‘A Spark of Nerve’ shines light on local doctor’s work in restoring movement to paralyzed limbs | St. Louis Public Radio

‘A Spark of Nerve’ shines light on local doctor’s work in restoring movement to paralyzed limbs

Nov 3, 2015

For years, Dr. Susan Mackinnon, a professor and plastic surgeon with Washington University, has been working to restore movement in paralyzed limbs through a specialized peripheral-nerve-transfer surgery. Now, her work is coming to light through a documentary screening at the St. Louis International Film Festival next week: “A Spark of Nerve.”

Related: Nerve-transfer surgery used to restore movement after spinal injuries

Mackinnon joined “St. Louis on the Air” host Don Marsh on Tuesday to discuss her pioneering work in bringing movement back to limbs that most doctors believe are permanently paralyzed. MacKinnon performed the first donor nerve transplant in 1988 and explains her work like this: 

Dr. Susan MacKinnon
Credit Washington University Physicians

  • Traditionally, an injured nerve was left alone or the limb was amputated.
  • Between World War I and II, people started to bring nerves together and repair them.
  • In the late 1960s, doctors started to splice other nerves into injured nerves. "That was the beginning of nerve-cadaver-aloe transplant that I did in 1998, running out of nerve grafts and doing that," said MacKinnon. Results still "weren't terrific."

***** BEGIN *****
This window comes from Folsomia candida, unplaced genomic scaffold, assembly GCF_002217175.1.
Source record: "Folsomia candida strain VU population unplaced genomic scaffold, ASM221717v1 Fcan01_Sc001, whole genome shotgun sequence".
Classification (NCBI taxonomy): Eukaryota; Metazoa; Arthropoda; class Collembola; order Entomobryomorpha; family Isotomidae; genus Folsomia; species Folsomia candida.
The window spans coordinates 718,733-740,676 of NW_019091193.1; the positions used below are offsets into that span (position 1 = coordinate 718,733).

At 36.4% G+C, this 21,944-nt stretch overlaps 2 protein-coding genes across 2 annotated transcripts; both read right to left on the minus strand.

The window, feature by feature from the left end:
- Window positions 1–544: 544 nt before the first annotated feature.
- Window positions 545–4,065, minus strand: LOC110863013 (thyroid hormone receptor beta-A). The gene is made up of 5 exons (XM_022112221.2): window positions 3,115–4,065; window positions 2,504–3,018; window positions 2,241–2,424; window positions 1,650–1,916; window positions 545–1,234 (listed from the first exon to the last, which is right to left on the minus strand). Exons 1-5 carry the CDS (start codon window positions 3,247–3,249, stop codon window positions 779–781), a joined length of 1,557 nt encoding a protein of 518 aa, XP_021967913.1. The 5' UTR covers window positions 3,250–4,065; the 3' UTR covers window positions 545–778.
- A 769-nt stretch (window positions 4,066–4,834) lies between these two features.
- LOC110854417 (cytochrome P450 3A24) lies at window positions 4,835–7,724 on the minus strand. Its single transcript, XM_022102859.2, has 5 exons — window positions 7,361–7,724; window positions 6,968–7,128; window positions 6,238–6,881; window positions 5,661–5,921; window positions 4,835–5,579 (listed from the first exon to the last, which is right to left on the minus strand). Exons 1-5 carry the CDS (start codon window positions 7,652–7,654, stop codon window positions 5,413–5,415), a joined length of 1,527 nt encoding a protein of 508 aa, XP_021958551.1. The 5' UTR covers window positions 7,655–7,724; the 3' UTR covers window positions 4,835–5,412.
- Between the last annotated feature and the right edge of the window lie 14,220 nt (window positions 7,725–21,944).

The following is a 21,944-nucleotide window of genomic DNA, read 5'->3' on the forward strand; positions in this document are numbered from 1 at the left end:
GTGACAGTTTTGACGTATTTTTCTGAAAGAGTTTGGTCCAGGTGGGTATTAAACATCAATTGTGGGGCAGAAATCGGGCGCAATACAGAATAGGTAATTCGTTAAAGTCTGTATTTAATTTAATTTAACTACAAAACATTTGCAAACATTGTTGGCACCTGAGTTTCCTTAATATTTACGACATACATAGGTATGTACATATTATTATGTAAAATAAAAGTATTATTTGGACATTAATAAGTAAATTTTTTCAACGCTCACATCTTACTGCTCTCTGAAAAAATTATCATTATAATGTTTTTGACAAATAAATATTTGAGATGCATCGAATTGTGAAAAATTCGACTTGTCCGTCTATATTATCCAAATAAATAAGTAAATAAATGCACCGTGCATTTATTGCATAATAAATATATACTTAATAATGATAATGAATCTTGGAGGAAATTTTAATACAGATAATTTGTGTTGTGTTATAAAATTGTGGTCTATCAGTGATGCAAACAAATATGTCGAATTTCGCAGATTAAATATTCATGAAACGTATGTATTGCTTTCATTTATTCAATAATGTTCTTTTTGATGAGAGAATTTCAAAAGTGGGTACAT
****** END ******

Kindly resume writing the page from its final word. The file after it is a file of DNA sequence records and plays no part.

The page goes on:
• Now: "You forget where the injury is located, you look around where you want the function and you rob Peter to pay Paul," MacKinnon said. Nerve-transfers came out of those couple of decades of pushing nerves until they failed and looking for something better. 

Here, MacKinnon explains the process in-depth: 

The relatively recent advances in the nerve-transfer process are remarkable in that it restores movements to limbs that doctors otherwise had thought would never work again. In the early days of her work, MacKinnon describes the process as "pretty sad."

"It was better than nothing and I was pretty happy about it. Now, when I look back at it and when I look at pictures of the results now I think 'that's not very good.' And when you look at a patient's face, they didn't look very happy, but I'd take those results because after two or three years, you could get an elbow to bend. ... We'd be thrilled. 

"But now, 9 months, we're getting the same results we'd get at two years. And at two years, the limbs are almost normal with respect to elbow flexion."

You can learn more about advances of nerve-transfer surgery at next Thursday’s premiere at the St. Louis International Film Festival.

“It’s Oscar quality for sure,” MacKinnon said.

Related Event

What: St. Louis International Film Festival Presents "A Spark of Nerve"
When: Nov. 9 at 5:05 p.m.
Where: Tivoli Theatre, 6350 Delmar Boulevard St. Louis, MO 63130 
More information.

"St. Louis on the Air" discusses issues and concerns facing the St. Louis area. The show is produced by Mary EdwardsAlex Heuer and Kelly Moffitt and hosted by veteran journalist Don Marsh. Follow us on Twitter and join the conversation at @STLonAir.